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Functional analysis front page

Quick description

Functional analysis is the study of infinite-dimensional vector spaces. Typically these are spaces of functions such as L^p(\Omega) being the space of functions f where

 \int_\Omega |f(x)|^p \, dx < +\infty

for 1\leq p<\infty. These spaces must have a topology, which is often given in terms of a norm such as

 \|f\|_{L^p} = \left[\int_\Omega |f(x)|^p \, dx\right]^{1/p}.

The name comes from the notion of functionals which are continuous linear functions X\to\R where X is the space concerned. A major early problem was the identification of ways of representing the functionals of a given infinite dimensional space X. For example, the Riesz representation theorem (or perhaps one should say theorems) says that if C[a,b] is the space of continuous functions [a,b]\to\R, then any functional C[a,b]\to\R, with the norm \|f\|=\max_{a\leq x\leq b}|f(x)| on C[a,b], could be represented in terms of a function m of bounded variation with

 \psi(f) = \int_a^b f(x)\,dm(x),

where the integral is understood in the Riemann-Stieltjes sense. Related results concern, for example, the functionals on L^p(\Omega) spaces.

Such analysis quickly led to the classification of infinite-dimensional spaces: Banach spaces, Hilbert spaces, reflexive spaces, and investigation of their properties.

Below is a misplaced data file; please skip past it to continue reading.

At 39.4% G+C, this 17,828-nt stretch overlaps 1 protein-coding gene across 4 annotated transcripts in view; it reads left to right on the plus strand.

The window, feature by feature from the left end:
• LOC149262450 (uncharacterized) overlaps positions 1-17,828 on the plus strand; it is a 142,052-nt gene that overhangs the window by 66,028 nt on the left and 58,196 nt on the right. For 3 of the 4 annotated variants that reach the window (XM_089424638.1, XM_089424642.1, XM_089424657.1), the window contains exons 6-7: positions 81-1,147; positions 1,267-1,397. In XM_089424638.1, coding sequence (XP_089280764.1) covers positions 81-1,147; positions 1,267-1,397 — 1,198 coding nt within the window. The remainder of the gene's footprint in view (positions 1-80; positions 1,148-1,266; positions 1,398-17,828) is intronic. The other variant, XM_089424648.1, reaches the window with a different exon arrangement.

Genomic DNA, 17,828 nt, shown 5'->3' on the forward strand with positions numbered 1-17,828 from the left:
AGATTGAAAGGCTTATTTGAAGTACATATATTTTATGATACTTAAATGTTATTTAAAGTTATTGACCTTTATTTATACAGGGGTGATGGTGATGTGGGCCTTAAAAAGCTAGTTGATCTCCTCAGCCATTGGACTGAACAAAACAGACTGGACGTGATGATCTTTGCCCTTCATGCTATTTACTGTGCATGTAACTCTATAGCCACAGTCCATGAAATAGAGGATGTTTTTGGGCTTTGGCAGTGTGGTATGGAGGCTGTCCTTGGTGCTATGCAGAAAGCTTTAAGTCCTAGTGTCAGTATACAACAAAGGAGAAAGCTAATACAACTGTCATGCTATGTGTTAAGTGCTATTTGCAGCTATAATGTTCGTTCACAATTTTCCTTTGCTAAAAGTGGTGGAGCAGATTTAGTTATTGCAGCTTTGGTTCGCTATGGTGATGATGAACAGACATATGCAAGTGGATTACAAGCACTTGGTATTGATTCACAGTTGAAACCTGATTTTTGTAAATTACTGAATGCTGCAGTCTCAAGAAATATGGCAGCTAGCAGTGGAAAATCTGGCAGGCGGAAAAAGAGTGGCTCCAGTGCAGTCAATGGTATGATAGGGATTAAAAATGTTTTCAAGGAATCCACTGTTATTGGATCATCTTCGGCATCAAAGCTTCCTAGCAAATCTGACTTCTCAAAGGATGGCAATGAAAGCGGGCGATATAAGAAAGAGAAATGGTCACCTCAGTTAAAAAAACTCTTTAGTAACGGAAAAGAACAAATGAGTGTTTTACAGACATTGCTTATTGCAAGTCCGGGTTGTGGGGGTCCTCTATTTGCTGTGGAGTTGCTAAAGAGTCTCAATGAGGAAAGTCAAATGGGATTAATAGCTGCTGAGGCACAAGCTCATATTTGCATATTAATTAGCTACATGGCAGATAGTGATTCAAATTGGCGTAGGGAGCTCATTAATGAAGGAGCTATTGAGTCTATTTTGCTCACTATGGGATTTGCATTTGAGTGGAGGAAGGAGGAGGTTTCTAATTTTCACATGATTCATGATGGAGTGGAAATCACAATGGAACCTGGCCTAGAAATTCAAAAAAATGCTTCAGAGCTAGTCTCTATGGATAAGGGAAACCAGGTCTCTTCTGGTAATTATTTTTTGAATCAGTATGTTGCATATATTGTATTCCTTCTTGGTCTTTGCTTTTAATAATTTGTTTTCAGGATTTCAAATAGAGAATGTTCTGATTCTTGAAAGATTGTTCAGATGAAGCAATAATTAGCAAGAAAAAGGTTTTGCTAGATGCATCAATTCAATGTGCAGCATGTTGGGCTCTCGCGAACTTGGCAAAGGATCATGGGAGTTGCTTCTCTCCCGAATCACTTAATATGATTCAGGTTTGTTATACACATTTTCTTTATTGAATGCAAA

This is a large area and involves large parts of classical and modern analysis. It is used in a large number of subjects, but especially partial differential equations, geometric analysis, quantum mechanics, and dynamical systems, to give a small sample of relatively applied parts of mathematics that use functional analysis.


Calculus, basic analysis.

General discussion

Here is a (small) sample of topics:


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First of all, an excellent site! It's great to have such a compendium of mathematical knowledge online, accessable to all. So a great deal of thanks goes to the creators of this site!

I'm in Year 12 in Australia and I just stumbled upon this page [on functional analysis], and I'd love to see it expanded. It looks to be an interesting field! I assume that capital Omega here is a space/topology, maybe even a set being integrated over? Could an explanation be given of the theory behind L^p(Omega) spaces and how it ties in more broadly to this topic?

I look forward to hearing further (and just as a side-note, I believe my mathematical background to be good so far - I have a good understanding of convergence of sequences, Maclaurin series, complex numbers, derivatives of inverse trigonometric functions, etc). I have read a little of analysis, to which I have been impressed so far, but that I have only broadly skimmed.

Thanks once again.